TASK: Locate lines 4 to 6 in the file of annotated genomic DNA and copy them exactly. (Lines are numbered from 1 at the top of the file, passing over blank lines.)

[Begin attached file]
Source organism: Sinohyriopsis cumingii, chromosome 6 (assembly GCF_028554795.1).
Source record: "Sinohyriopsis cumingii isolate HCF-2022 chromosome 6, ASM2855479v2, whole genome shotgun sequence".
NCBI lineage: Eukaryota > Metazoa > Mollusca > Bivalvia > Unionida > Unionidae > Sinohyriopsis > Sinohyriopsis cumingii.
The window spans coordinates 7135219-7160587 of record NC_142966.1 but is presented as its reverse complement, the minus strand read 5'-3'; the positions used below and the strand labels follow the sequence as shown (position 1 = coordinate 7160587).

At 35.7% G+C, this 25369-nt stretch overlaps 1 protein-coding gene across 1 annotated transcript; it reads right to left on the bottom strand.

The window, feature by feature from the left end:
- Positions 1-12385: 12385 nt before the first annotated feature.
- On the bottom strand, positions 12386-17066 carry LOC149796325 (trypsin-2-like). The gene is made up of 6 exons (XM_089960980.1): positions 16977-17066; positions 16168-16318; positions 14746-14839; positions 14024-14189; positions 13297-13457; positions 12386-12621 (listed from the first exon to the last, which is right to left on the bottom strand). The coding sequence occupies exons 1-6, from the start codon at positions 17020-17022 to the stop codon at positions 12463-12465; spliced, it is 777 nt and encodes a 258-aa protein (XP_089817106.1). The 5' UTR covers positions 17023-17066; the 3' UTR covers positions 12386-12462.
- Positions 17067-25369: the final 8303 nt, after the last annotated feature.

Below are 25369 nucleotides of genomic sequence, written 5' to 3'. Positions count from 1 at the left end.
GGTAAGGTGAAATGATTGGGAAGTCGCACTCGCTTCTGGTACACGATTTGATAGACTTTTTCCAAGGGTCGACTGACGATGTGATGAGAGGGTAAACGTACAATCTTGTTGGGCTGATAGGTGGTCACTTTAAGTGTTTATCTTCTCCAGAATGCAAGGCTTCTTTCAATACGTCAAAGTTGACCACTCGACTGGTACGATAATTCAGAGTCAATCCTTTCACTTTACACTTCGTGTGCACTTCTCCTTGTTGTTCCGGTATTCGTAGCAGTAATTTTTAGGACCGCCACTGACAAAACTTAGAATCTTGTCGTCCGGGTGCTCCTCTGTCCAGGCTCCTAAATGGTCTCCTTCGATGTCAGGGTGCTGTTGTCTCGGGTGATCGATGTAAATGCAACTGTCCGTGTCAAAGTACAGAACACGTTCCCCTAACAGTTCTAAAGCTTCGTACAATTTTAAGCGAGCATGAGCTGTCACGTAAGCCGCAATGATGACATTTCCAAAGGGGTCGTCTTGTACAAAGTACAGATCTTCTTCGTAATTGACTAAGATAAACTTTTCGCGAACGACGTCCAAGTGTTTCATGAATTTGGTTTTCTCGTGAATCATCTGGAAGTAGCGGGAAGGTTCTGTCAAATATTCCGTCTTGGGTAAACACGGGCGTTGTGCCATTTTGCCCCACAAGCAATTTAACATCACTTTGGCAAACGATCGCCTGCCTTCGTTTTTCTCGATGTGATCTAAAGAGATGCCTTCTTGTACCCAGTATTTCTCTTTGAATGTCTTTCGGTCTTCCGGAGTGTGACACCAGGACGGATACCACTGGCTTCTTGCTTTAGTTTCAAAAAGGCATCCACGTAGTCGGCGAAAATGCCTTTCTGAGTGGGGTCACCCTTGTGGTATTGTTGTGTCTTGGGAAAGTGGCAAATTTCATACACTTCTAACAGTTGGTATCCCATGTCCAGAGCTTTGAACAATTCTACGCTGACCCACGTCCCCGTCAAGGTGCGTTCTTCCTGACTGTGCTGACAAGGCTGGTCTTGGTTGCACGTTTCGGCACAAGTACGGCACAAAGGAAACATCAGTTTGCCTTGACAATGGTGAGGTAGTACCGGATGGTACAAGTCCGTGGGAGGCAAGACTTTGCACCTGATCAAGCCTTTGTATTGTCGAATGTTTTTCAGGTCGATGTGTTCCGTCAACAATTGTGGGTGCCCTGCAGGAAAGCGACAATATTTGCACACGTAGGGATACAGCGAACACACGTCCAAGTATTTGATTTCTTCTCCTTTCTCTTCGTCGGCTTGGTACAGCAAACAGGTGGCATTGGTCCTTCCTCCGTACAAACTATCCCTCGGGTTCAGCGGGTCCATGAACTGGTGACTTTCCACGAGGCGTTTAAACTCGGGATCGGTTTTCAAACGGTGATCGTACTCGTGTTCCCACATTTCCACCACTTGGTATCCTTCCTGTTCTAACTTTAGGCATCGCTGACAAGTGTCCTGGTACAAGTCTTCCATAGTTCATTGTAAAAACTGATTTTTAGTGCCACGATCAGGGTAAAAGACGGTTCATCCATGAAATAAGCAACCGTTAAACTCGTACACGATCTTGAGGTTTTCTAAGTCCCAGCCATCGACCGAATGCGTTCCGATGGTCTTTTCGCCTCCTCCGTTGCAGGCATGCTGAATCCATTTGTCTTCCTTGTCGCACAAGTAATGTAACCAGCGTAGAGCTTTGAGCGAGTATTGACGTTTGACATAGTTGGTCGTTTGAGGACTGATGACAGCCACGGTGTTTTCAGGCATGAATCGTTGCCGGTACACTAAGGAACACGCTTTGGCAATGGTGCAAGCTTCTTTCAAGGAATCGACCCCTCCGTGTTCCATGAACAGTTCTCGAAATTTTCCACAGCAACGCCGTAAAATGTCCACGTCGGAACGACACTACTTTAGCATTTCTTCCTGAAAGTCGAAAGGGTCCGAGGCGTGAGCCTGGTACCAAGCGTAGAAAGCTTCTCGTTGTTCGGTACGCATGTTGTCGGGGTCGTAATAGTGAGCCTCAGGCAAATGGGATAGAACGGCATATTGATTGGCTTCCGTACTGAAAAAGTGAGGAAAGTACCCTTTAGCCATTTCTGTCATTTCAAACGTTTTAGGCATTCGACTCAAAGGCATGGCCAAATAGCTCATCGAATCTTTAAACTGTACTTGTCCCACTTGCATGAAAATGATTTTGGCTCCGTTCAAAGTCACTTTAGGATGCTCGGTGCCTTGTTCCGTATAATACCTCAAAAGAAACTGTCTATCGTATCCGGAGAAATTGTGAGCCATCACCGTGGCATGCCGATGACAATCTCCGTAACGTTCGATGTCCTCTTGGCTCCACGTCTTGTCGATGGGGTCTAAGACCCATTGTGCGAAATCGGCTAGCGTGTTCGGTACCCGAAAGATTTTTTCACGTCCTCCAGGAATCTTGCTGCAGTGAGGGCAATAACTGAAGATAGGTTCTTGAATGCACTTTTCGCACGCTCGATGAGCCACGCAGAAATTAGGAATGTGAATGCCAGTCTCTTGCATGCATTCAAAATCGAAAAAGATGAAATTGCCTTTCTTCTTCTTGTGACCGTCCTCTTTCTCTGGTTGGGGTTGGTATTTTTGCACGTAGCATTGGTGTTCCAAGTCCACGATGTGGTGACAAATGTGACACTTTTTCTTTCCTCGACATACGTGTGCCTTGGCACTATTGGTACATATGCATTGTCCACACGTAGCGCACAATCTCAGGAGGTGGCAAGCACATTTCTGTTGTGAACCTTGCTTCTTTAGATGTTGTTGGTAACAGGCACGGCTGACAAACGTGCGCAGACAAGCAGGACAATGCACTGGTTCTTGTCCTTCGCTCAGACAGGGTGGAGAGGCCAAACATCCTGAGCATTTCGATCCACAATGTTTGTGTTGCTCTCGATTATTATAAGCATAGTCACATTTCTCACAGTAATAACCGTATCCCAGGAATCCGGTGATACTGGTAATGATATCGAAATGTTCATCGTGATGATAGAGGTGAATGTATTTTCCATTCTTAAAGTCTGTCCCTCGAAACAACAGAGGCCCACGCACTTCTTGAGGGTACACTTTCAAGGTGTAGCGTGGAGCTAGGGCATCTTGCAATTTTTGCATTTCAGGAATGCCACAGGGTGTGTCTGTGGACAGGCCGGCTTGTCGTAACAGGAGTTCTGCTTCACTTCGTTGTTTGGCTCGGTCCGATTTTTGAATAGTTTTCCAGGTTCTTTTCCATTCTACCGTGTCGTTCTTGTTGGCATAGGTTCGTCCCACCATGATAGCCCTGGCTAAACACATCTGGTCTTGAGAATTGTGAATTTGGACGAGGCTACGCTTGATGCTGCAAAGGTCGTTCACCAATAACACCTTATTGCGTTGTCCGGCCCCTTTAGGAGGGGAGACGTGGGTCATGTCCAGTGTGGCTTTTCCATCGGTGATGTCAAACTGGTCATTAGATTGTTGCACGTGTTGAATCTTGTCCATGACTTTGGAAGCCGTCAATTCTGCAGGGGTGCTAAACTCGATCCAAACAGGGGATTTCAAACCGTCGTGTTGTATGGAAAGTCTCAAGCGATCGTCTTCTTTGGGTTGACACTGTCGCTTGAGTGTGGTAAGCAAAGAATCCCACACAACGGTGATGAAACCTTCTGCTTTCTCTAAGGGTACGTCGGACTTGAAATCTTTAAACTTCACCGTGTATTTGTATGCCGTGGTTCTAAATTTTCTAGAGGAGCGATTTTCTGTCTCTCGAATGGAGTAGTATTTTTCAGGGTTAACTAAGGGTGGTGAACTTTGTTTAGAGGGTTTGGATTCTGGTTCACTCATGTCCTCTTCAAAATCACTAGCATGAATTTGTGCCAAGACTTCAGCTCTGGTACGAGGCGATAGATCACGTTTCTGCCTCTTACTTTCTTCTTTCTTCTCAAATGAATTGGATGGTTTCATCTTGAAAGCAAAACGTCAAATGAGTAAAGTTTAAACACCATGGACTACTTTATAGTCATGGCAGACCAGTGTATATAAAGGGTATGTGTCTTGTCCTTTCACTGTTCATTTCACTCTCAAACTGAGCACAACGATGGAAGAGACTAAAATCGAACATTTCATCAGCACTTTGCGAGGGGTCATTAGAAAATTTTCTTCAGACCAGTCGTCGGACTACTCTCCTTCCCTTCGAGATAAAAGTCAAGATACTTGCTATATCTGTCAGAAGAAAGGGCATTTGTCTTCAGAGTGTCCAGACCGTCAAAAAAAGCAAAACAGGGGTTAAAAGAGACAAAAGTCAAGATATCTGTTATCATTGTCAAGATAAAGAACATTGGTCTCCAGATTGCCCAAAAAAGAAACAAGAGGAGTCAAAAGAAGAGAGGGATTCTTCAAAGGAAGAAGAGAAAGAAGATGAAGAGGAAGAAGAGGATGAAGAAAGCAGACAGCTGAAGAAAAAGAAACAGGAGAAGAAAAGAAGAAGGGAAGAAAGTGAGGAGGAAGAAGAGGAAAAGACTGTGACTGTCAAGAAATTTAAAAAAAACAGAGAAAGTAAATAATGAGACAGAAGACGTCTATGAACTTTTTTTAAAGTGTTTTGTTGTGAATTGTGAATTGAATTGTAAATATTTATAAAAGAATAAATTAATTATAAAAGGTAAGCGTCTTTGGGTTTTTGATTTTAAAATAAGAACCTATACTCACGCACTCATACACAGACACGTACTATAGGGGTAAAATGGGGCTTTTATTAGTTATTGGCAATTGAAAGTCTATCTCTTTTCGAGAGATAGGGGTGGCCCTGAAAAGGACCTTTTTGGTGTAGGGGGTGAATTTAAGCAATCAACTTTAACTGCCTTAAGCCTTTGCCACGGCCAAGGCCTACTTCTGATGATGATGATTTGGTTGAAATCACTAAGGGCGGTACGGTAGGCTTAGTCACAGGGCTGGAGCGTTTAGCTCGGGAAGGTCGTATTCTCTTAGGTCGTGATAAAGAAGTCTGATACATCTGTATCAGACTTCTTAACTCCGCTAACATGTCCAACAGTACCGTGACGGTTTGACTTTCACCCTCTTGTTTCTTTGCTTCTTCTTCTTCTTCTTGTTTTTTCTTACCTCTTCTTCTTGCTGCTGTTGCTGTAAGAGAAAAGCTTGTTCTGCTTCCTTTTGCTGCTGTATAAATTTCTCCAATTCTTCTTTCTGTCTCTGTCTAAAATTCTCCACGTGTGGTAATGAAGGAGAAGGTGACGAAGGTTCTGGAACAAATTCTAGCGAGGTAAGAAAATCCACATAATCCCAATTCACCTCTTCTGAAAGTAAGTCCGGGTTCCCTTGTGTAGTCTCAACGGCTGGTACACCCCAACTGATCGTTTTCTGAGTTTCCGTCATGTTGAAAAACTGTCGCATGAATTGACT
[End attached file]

The window spans coordinates 7135219-7160587 of record NC_142966.1 but is presented as its reverse complement, the minus strand read 5'-3'; the positions used below and the strand labels follow the sequence as shown (position 1 = coordinate 7160587).

At 35.7% G+C, this 25369-nt stretch overlaps 1 protein-coding gene across 1 annotated transcript; it reads right to left on the bottom strand.

The window, feature by feature from the left end: